What sort of person is susceptible to the god delusion?
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05-04-2017, 10:09 AM
RE: What sort of person is susceptible to the god delusion?
(05-04-2017 09:27 AM)whateverist Wrote:  If I may probe a little more I'd like to understand the nature of G-d's awareness/consciousness. Here I don't mean to ask what the orthodox answer might be since, if I understand you correctly, you are already elaborating beyond the specificity contained in the jewish canon. Would you mind saying how you yourself conceptualize G-d's nature?

Do you think G-d is more engaged in His creation where man is concerned than with say the setting of universal constants or the transgressions of other species against their nature? If a chimpanzee goes rogue and starts killing and eating the young of other chimps I doubt if G-d would wonder why. My guess would be that only humans have the capacity to surprise G-d since in our conscious minds our essential nature has such a poor hold on us. It is our capacity for reason and investigation which would hold His attention. I don't think God does or can think the way we do, would you agree?

I don’t know if G-d is more concerned with man (or sentient life), but I would suspect so, and for the same reasons that you suggested. We’re free agents acting out an interesting TV show that contains every genre in abundance. G-d has some creative control, but G-d doesn’t write the script... where would the fun be in that? We write the script as we all have free will and an equal say in the destiny and shape of our world, our planet and the universe.

I don’t know how G-d thinks and processes information, but the idea is that we’re built in G-d’s image (which means intellectually and emotionally, not physically), so there must be some similarity between how we think and feel and how G-d thinks and feels.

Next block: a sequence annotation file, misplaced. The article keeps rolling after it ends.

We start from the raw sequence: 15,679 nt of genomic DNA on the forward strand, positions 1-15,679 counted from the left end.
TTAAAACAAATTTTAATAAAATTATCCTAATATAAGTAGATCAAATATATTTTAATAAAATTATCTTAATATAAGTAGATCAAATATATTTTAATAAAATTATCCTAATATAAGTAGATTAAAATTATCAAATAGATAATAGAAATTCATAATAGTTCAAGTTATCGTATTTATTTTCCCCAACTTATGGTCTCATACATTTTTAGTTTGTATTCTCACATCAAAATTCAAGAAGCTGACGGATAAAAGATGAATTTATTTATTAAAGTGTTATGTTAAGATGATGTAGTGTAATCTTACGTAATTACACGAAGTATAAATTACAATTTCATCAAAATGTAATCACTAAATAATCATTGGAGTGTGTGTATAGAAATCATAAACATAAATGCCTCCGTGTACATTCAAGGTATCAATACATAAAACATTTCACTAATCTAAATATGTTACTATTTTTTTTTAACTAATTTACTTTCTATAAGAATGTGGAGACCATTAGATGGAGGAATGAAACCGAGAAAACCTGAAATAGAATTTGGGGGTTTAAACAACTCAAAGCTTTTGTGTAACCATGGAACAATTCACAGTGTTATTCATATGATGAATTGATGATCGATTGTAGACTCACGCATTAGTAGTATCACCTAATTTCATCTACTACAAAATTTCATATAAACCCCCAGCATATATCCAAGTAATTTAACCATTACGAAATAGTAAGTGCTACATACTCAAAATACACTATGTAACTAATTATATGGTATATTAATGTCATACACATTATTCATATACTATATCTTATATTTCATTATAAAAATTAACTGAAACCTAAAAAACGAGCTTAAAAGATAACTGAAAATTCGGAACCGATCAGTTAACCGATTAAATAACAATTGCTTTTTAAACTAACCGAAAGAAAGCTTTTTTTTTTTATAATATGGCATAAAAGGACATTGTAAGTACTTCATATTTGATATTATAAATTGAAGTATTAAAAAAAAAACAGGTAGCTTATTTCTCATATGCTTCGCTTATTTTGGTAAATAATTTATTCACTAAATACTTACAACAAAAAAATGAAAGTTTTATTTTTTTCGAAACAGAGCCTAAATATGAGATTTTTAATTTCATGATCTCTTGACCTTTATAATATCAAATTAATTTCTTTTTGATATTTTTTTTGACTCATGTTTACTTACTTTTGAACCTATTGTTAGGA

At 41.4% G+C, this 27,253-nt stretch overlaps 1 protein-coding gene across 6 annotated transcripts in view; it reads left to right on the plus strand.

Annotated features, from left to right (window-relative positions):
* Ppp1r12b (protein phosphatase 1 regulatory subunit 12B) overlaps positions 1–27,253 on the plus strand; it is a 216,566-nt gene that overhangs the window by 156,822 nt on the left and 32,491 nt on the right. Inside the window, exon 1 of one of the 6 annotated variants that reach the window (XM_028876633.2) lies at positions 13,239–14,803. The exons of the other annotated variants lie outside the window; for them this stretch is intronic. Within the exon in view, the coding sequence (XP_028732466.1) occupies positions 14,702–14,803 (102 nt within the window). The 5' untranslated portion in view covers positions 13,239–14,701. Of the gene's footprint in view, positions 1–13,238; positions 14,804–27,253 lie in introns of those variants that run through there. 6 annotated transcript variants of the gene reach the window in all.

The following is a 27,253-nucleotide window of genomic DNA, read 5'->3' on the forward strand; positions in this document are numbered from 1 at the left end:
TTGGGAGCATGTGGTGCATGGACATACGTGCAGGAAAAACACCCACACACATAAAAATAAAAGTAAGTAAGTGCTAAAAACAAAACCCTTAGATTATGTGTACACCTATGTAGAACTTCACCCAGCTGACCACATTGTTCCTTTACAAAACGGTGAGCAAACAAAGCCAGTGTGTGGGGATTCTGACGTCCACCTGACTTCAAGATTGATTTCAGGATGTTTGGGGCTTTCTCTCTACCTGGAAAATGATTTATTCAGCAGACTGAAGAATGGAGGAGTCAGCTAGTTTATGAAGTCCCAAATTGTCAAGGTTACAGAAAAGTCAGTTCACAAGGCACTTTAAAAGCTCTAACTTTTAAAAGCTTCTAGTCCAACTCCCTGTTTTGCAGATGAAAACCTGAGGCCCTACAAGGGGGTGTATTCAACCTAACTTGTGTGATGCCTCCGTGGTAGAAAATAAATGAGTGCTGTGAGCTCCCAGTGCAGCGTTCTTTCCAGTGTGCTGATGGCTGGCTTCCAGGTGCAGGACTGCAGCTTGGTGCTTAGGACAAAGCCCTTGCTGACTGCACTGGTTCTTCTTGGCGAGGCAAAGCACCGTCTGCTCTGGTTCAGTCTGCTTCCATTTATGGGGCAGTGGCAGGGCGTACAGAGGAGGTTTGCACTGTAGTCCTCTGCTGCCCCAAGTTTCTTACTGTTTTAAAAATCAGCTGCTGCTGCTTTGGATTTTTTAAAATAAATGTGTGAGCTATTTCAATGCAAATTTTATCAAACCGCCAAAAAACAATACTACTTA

(05-04-2017 09:27 AM)whateverist Wrote:  [In the interest of full disclosure, I don't believe there is such a thing as a god as a being in its own right with a history independent from our own. But there is something within/about ourselves which gives rise to god belief which is also capable of interacting with our conscious selves. I conceptualize it as something essential to our particular mammalian nature which we are estranged from on account of being conscious in our way. I see god belief as being an evolved way to keep our conscious minds in touch with our primal nature. However I don't think it is the only way to make that link. I tell you this so you won't think I am being condescending in asking for details regarding this G-d of your when I don't myself believe in a such a thing. Does that make sense?]

My expectation is that the users on this forum do not believe in G-d, and that the ones who do approach the subject all wrong. Tongue

It’s interesting. A belief in G-d is not required, according to Judaism. We only acknowledge that some people may wish (for whatever multitude of reasons) to believe in a higher power. If that’s the case, there is a proper way to view and respect G-d that doesn’t lead to fundamentalism and idolatry (ie: slaughtering humans for sacrifice or carrying out other horrible practices for the “honor” of G-d).

Maybe a belief in G-d is essential to our mammalian nature or maybe it’s just something that people need to fill the void when they don’t have answers. Given what I know about Judaism and the trend I see in my immediate environment, it makes sense to me that understanding science and the inner workings of mechanics of the universe is the natural next step for humanity. It seems to me to be perfectly aligned with the Jewish values that I’ve been taught, particularly those that apply to non-Jews.
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05-04-2017, 10:51 AM (This post was last modified: 05-04-2017 10:54 AM by whateverist.)
RE: What sort of person is susceptible to the god delusion?
(05-04-2017 10:09 AM)Aliza Wrote: